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Schumer-Manchin social spending and tax increase bill clears the Senate after last-second amendment drama

The Senate Sunday passed the Democrats’ social spending and taxation bill after a marathon “vote-a-rama” session that lasted more than 15 hours, marking a major win for the Democratic agenda just over three months before Election Day. 

Vice President Harris cast a tiebreaking vote to allow the legislation to pass 51-50. 

“I mean, it’s the largest package ever for climate, it deals with an energy policy to make sense for this country, reduces the cost of energy, reduces health care costs for millions of Americans, and does it in a way that reduces the deficit and has tax fairness in our code,” Sen. Ben Cardin, D-Md., told Fox News Digital. “It’s a great day, and we’re very excited about it.”

“This is a night of triumph for them,” Sen. Josh Hawley, R-Mo., told Fox News Digital. “Schumer has had the longest 50-50 Senate in history. And he has managed to get virtually all of their signature priorities through.”

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Hawley added: “And with, by the way, the most unpopular president of my lifetime.” Hawley also noted some of the Democrats’ other agenda items passed with GOP support. 

The passage of the bill is the culmination of more than a year of intra-party negotiations among Democrats trying to pass a party-line bill. They used a process called budget reconciliation, which allows them to get around the Senate filibuster, to do it.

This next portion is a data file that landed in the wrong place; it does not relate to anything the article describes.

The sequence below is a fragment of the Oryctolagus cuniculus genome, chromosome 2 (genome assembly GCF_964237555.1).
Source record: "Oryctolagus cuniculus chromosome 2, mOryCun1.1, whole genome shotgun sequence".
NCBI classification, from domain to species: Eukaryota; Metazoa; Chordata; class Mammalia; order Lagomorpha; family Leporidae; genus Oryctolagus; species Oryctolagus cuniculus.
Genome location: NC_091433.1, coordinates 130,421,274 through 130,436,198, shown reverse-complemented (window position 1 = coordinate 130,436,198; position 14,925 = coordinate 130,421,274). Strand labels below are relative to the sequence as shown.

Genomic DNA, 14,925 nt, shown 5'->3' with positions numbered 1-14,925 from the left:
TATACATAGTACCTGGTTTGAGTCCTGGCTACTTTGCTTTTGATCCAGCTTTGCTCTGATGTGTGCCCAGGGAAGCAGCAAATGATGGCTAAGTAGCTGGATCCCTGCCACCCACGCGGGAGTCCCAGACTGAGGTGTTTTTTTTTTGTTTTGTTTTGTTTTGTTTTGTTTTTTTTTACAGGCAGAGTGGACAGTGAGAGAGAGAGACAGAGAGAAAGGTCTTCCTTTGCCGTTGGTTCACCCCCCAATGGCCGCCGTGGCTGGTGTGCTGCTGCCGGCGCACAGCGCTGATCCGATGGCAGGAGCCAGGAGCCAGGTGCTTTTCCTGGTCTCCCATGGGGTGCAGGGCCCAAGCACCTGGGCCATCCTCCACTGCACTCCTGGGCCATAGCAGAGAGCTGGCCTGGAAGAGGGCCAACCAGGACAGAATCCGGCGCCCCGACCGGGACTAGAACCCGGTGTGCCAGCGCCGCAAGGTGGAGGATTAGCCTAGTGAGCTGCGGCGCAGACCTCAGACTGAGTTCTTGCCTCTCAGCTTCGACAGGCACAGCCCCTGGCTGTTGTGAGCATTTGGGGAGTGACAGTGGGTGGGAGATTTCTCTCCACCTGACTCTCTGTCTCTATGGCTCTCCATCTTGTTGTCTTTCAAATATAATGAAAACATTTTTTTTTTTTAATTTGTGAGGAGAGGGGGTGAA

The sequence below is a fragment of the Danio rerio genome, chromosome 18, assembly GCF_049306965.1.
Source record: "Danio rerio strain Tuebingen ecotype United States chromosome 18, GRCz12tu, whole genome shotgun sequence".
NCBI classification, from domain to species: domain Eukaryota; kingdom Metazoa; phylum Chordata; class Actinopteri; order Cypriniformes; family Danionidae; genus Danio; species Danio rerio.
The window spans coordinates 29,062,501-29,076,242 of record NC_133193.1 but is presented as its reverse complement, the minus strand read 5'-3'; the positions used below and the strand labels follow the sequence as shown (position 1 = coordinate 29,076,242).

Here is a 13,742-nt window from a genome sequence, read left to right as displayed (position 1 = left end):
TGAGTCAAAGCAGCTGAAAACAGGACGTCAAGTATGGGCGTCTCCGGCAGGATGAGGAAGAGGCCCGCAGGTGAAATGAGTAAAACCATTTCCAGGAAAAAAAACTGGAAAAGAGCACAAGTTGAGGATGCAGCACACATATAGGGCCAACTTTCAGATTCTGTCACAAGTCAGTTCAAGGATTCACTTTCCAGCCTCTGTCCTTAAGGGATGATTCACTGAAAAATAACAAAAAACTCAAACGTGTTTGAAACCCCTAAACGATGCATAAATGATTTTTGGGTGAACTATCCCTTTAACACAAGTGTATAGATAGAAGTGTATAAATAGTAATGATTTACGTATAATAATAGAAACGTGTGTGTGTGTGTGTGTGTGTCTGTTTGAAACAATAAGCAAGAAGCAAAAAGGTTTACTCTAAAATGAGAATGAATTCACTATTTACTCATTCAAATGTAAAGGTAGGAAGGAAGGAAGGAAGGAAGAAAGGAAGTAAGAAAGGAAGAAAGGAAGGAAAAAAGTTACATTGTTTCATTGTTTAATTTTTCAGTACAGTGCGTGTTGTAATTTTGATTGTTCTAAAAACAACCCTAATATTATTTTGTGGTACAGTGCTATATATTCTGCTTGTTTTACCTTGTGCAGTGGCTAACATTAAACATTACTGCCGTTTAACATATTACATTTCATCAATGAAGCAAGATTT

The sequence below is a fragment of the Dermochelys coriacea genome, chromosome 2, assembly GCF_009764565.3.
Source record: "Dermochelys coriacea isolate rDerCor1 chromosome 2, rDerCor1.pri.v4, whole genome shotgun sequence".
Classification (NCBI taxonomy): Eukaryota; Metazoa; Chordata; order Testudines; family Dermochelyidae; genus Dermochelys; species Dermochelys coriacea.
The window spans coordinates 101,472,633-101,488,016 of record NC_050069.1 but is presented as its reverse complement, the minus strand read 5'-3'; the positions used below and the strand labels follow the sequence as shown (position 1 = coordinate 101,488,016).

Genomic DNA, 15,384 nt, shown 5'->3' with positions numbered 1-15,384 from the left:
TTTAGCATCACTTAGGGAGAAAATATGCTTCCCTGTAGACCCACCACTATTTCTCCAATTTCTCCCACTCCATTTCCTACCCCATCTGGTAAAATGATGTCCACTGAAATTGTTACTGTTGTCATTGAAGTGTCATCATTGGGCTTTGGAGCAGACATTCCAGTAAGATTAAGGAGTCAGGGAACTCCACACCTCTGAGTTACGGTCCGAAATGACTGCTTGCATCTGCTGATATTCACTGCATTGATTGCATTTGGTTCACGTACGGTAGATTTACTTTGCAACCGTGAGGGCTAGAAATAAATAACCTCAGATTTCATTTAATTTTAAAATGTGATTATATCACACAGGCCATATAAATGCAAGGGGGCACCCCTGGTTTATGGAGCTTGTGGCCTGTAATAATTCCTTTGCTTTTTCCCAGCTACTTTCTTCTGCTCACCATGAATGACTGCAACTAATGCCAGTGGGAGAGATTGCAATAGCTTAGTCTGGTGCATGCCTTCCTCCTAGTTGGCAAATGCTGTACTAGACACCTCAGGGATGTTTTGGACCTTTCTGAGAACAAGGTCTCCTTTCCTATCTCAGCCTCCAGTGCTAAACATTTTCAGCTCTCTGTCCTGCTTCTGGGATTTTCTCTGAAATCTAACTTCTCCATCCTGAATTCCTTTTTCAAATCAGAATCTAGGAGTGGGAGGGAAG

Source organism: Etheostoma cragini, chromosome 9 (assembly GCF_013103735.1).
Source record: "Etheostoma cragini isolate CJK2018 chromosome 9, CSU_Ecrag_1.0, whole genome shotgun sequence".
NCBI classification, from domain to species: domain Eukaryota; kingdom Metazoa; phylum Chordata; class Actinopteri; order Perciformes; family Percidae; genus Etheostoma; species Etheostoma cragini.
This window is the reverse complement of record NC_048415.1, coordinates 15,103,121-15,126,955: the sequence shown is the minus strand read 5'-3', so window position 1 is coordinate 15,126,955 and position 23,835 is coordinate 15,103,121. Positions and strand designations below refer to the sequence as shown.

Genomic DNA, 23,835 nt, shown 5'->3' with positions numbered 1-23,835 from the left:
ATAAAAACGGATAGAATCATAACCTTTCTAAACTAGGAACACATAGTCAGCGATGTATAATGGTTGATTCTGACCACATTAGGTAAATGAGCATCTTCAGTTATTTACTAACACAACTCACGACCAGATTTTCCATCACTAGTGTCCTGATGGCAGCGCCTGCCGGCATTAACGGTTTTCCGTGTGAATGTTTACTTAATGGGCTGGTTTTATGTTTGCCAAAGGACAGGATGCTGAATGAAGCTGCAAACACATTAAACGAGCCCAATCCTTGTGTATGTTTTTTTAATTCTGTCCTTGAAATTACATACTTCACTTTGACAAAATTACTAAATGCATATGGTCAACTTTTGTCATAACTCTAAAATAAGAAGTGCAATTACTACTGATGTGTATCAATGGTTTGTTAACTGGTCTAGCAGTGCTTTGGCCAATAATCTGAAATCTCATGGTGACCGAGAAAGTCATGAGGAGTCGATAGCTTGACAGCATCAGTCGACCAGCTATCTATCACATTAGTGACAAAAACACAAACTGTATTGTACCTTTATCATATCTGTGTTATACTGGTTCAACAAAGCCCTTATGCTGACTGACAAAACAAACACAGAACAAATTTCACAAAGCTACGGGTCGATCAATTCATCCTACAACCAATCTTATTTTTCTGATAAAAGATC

But even avoiding the filibuster, Democrats still encountered a major hiccup toward the end of their effort to pass it. A drafting issue would have increased taxes on companies worth less than Democrats’ intended $1 billion threshold if they were subsidiaries of a firm worth more than that amount.

Sen. John Thune, R-S.D., introduced an amendment to deal with the issue, which cost $35 billion. But his proposal would have been paid for by extending the state and local tax (SALT) deduction cap for one year. That would have complicated passage of the final bill, because many Northeast Democrats detest the SALT cap. 

The Senate passed Thune’s amendment. But it changed the way to pay for it by using an amendment from Sen. Mark Warner, D-Va., to replace the SALT cap with “a two year extension of a so-called loss limitation policy.” That amendment passed with Harris’ help, and cleared the way for final passage. 

After the last-second drama, Senate Majority Leader Chuck Schumer, D-N.Y., touted the legislation as a major win for the U.S.

“I am confident the inflation Reduction Act will endure as one of the defining legislative feats of the 21st century,” he said.

Initially called “Build Back Better” at the start of talks last year and proposed to cost more than $3 trillion, party moderates like Sen. Joe Manchin, D-W.Va., pushed back on the massive spending. Manchin eventually broke off talks last December, to the frustration of party progressives and Schumer. 

But Manchin agreed on a scaled-back version in recent days titled the “Inflation Reduction Act.” Manchin lobbied fellow moderate Sen. Kyrsten Sinema, D-Ariz., to get on board, which she did Thursday after some minor changes.